“To understand and reconnect with our stories, the stories of the ancestors, is to build our identities. We all belong to an ancient identity. Stories are the rivers that take us there.” – Frank Delaney
Delaney, born on this date in 1942, was an Irish novelist, journalist and broadcaster noted for his attention to the basics and basis of writing and writing style. Among his many best sellers were Ireland, and Simple Courage: A True Story of Peril on the Sea. Delaney died in 2017.
A great essayist, Delaney’s work was published in many of the leading newspapers in the United States, the UK and Ireland, including on the Op-ed pages of The New York Times. He was a frequent public speaker and a contributor and guest on a variety of National Public Radio programs. Also recipient of many awards and accolades for his adaptations to radio and television, he said he thought the best novels were those that could also be “heard.” “If you need proof of how the oral relates to the written,” he said, “consider that many great novelists, including Joyce and Hemingway, never submitted a piece of work without first reading it aloud.”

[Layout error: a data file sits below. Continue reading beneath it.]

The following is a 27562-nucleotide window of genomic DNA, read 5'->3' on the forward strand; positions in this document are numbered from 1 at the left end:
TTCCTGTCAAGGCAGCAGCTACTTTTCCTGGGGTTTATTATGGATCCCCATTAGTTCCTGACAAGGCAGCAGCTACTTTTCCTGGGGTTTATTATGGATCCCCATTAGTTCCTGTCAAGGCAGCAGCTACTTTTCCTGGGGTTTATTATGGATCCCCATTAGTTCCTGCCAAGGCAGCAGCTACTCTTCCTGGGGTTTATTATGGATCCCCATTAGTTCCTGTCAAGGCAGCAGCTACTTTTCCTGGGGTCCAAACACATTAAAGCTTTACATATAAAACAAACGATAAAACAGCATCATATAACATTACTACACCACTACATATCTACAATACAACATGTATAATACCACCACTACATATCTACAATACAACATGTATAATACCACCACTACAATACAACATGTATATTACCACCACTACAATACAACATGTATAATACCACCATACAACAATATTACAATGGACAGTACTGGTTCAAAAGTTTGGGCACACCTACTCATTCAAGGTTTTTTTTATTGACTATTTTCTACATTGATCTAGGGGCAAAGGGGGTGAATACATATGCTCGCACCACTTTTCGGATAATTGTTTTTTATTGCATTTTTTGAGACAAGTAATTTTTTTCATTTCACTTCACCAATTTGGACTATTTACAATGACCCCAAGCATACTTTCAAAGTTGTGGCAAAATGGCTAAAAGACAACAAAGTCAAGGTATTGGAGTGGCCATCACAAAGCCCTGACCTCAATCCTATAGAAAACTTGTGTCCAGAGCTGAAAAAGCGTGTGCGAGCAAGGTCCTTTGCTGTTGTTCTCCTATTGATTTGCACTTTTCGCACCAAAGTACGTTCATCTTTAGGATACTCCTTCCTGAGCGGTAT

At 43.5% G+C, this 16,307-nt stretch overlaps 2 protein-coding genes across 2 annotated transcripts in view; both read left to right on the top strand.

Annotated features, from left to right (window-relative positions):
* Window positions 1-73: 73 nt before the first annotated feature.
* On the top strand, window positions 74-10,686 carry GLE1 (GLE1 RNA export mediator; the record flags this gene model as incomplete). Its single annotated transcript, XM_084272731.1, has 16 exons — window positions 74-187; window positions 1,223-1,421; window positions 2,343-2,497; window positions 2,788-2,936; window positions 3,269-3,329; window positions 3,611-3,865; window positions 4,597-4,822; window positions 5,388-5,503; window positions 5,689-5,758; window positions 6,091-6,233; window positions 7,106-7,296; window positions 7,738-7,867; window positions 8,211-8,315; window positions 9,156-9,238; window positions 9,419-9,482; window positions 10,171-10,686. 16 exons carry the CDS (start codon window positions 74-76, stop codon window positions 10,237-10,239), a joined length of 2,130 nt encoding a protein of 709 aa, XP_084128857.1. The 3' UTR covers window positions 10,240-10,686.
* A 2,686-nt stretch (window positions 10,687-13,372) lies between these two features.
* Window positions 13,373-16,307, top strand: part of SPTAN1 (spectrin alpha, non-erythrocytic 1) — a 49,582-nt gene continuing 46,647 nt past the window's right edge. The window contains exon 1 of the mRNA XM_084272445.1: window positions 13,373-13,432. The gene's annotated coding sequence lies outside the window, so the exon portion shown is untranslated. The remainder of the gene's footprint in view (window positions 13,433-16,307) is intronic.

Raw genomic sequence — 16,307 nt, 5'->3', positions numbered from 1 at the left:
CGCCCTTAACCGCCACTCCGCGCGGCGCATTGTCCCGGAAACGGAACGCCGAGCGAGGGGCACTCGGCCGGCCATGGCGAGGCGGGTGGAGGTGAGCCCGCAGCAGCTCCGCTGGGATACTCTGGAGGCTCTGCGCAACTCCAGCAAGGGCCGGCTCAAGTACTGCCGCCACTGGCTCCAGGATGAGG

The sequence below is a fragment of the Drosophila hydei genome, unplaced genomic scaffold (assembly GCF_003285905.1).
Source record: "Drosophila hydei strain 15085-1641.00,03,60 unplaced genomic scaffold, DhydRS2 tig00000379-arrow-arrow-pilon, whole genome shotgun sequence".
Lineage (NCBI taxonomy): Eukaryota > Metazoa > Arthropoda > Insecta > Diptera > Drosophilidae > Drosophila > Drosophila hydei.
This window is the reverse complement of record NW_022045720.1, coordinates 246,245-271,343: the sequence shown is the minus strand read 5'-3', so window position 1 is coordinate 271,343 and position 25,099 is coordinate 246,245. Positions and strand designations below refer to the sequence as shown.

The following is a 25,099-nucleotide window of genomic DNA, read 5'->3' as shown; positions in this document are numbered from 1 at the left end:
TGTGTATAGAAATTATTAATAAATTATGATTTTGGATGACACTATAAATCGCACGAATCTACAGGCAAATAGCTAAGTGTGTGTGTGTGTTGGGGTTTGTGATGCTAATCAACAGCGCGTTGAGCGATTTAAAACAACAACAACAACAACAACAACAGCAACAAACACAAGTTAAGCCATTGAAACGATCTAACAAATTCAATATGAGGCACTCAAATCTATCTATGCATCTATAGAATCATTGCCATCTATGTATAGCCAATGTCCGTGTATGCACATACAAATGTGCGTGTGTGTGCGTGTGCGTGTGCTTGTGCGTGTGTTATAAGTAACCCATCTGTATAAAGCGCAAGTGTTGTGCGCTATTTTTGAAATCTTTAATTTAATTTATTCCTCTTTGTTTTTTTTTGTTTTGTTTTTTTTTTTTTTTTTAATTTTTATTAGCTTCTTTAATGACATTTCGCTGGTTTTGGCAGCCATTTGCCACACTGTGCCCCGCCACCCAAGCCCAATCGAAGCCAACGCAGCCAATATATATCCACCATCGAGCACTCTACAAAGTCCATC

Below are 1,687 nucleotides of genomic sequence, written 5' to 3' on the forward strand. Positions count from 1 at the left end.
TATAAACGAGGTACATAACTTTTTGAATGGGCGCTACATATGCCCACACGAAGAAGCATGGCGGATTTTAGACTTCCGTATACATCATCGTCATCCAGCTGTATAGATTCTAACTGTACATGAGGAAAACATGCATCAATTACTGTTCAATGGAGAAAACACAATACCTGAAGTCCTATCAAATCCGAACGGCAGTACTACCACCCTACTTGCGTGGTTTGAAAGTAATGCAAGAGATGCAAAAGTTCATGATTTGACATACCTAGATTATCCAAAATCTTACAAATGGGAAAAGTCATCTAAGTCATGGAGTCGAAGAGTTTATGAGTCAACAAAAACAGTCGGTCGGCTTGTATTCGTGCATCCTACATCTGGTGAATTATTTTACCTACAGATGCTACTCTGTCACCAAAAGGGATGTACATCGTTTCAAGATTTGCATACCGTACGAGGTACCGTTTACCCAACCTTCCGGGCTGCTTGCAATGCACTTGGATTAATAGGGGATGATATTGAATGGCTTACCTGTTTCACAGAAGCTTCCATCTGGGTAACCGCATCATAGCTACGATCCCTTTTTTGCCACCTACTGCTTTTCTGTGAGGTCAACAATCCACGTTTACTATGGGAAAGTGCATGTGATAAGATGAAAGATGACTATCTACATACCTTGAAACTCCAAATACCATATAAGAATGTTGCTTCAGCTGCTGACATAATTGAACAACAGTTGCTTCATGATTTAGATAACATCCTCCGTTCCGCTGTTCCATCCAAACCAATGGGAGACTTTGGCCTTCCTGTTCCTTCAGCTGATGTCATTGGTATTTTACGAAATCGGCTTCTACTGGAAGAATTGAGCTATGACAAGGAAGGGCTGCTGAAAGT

When asked who he most admired as an author, he said American writer F. Scott Fitzgerald. “The Great Gatsby . . . remains the most perfect novel that has ever come out of the United States,” he said. “Everything in the book moves as it should, in the manner of a musical piece by Bach or Mozart.”
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